There is something counter-intuitive about locking yourself into a cloud computing service.  The price has to be right long term and long term may be a decision that your successor is taking.  Hmm. Food for thought.

Power to people baby.

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Understanding culture reduces risk

It’s during the war on Hamas in Gaza and I got on a thread on a blog about why Islam is so violent. I explained that there are fundamental ideological differences between Islam and Judaism. For starters – Islam values land but not human life, Jews value human life and are willing to compromise on land.

On a much smaller scale it’s important to understand the culture in your workplace and manage in a fair process of being open and taking commitments,  Technical/professional skills are not enough.


Back in the 90s – when I worked at Intel Fab8 in Jerusalem, we were chosen to train about 150 engineers for the Intel fab in Leixlip Ireland. I had two Irish people on my team. In particular, I remember Ronnie Murray and Dympna  O’Connell (she told me – pronounce my name like “Debna”, you know like the DEC network adapter…) Dympna once worked for Digital Equipment Corporation and I spent years developing applications in VAX/VMS so we shared common language, the language of Digital networking equipment.

Before the Irish engineers came on board, we went through 3 days of cross-cultural training. We learned a lot, including how much Israelis and Irish are alike – strong family values, ties to country, religion (but not too much) and openness. Of course, the Irish can drink us under the table – which is probably why we had a such a great time.

My friend Isaac Botbol told me that there is a famous but true story about a Texas oil company that was intensely involved in negotiating a substantial business deal with a major company in Mexico. The American team spared no expense in flying their experts to Mexico and presenting the benefits and long term rewards of their state of the art equipment, hardware and excellent customer support. Throughout the negotiations and long hours of working together, both the Mexican and American teams developed a camaraderie and respect for each other.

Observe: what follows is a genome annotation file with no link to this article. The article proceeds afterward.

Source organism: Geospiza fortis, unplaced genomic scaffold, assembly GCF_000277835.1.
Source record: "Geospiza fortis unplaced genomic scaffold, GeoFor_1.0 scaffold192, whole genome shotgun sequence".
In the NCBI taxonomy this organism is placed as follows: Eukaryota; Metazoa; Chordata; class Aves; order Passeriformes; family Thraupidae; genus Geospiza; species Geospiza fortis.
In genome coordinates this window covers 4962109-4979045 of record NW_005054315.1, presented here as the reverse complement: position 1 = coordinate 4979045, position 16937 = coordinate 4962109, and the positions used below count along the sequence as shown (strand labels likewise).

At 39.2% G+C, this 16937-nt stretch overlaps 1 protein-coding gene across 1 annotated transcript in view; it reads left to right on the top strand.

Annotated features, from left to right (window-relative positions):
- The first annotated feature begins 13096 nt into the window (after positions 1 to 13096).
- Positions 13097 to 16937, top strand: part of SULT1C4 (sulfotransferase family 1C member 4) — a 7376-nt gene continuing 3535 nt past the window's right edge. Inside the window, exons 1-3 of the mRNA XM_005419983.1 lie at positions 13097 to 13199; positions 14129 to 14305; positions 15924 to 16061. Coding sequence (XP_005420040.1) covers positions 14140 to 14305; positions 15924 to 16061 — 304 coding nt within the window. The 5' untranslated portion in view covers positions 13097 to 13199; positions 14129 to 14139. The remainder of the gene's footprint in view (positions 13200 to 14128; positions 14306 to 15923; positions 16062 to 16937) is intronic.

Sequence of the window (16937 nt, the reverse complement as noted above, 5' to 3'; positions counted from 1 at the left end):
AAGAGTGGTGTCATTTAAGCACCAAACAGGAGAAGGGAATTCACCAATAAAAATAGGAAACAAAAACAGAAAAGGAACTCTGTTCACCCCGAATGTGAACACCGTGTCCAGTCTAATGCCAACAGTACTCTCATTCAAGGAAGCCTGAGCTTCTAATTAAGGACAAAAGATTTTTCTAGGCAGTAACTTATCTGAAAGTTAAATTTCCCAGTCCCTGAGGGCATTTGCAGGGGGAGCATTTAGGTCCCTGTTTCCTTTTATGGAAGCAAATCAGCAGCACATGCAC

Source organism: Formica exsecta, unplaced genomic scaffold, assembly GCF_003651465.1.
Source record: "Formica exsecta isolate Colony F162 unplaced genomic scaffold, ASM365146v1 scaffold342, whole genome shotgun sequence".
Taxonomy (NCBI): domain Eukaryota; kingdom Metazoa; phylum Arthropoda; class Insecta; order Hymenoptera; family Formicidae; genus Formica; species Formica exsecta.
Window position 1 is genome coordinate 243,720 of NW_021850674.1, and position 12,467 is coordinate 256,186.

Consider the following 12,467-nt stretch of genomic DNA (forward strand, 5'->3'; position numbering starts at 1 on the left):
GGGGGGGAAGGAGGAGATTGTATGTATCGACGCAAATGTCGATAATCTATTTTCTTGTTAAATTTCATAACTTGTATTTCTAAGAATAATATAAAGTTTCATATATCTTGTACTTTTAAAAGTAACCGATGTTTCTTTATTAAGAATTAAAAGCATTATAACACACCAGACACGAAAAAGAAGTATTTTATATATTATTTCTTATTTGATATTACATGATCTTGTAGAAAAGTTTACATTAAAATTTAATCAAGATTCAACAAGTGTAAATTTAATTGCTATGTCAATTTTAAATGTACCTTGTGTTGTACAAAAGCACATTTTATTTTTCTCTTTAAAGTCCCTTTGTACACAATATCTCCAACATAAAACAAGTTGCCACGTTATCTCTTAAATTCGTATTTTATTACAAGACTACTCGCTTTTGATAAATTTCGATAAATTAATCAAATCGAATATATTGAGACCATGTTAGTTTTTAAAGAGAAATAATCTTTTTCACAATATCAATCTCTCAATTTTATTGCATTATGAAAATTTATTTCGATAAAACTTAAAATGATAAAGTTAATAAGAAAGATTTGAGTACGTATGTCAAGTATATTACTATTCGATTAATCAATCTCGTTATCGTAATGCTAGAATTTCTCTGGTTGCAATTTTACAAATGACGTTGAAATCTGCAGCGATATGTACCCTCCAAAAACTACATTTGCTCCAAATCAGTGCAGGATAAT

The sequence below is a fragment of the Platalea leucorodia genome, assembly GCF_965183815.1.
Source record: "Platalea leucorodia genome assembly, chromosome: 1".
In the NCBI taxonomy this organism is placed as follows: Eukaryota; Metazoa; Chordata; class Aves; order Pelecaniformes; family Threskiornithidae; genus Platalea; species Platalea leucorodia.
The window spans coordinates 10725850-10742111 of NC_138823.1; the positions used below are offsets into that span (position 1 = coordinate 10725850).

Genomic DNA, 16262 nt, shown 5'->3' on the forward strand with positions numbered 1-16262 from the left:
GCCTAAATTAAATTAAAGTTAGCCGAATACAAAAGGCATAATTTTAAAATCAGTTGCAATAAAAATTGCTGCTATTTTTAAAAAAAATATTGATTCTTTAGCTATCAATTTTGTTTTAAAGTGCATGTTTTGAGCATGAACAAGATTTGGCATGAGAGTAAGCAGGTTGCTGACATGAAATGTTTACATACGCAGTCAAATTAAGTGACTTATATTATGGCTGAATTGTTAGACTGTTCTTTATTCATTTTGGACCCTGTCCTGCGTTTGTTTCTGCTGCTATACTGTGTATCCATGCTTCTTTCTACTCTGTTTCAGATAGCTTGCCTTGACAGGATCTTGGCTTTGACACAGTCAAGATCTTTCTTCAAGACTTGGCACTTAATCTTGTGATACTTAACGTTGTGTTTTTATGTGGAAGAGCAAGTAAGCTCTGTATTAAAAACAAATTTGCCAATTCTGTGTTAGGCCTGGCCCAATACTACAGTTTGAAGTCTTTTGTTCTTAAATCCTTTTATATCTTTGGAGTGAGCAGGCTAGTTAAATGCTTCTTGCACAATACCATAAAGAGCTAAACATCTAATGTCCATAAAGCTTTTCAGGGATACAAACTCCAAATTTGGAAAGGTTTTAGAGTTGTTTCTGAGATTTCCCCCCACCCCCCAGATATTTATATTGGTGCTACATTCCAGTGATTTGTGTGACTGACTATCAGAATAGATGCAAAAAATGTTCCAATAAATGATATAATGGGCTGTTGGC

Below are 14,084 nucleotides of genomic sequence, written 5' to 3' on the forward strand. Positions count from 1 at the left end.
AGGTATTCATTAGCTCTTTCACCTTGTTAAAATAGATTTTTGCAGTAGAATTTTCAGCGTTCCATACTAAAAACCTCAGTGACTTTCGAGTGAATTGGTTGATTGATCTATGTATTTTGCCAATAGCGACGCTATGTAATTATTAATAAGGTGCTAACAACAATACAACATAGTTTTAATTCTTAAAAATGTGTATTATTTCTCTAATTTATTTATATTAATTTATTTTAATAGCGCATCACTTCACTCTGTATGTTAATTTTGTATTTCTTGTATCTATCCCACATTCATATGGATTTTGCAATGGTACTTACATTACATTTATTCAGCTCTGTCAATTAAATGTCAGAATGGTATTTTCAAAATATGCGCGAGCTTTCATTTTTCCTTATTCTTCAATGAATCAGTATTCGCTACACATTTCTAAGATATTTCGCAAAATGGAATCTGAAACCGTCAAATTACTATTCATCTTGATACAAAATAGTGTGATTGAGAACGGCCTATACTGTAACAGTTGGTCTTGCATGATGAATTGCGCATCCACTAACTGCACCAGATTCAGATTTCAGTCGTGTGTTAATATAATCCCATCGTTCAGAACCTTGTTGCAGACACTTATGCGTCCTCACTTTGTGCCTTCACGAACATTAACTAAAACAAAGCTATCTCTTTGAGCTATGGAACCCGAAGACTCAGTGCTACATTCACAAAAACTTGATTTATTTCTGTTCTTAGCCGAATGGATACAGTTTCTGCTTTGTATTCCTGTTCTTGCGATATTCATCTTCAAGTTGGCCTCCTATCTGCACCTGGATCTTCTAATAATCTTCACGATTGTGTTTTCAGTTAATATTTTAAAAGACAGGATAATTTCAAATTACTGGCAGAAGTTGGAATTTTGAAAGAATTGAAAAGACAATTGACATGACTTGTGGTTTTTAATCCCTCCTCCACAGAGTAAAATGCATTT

The Mexicans were satisfied with the proposal and agreed to proceed with the deal. The Americans were delighted. They phoned their legal department in Houston and instructed them to fax the contract to their Mexican counterparts. Since they felt they had completed their job the American team jumped on the next flight back home.

The Mexicans were incensed! They wondered how the American team could be so rude and insensitive as to just fax a bunch of papers and expect to seal such an important deal after weeks of working closely together. The Mexican team refused to sign the contact tried to have as little contact as possible with the American team.

Eventually, when the Americans inquired about the delay and discovered what had happened, they immediately went into damage control. For the American negotiating team, the signing of the deal meant the final phase of a process. For the Mexicans, it symbolized the beginning of a relationship. They wanted to celebrate this milestone and make it personal. They wanted this important occasion to be marked by having all the major players and their spouses, from both sides of the border, to come together and enjoy a memorable dinner.

Fortunately, this story has a happy ending because the American team was able to recover and the deal was finally signed. The lesson from this incident is quite significant because it teaches us the importance of being aware of the different cultural perspectives. While the American business stance is to be task and results oriented, the Hispanic mindset places much more emphasis on the human side of business.

When dealing with customers in Europe (especially Italy, Israel and Greece) this lesson is just as valuable. Hi-tech sales and technology management is also about understanding the cultural differences. Whether they’re your customers, colleagues or direct reports – people want to see the business as well as the human side of your leadership abilities. They want to know that despite the language differences, you genuinely care about them and the work they do. Of course this is true in every workplace but driving home this idea and putting into practice, is much more difficult and challenging when there are different language and cultural expectations.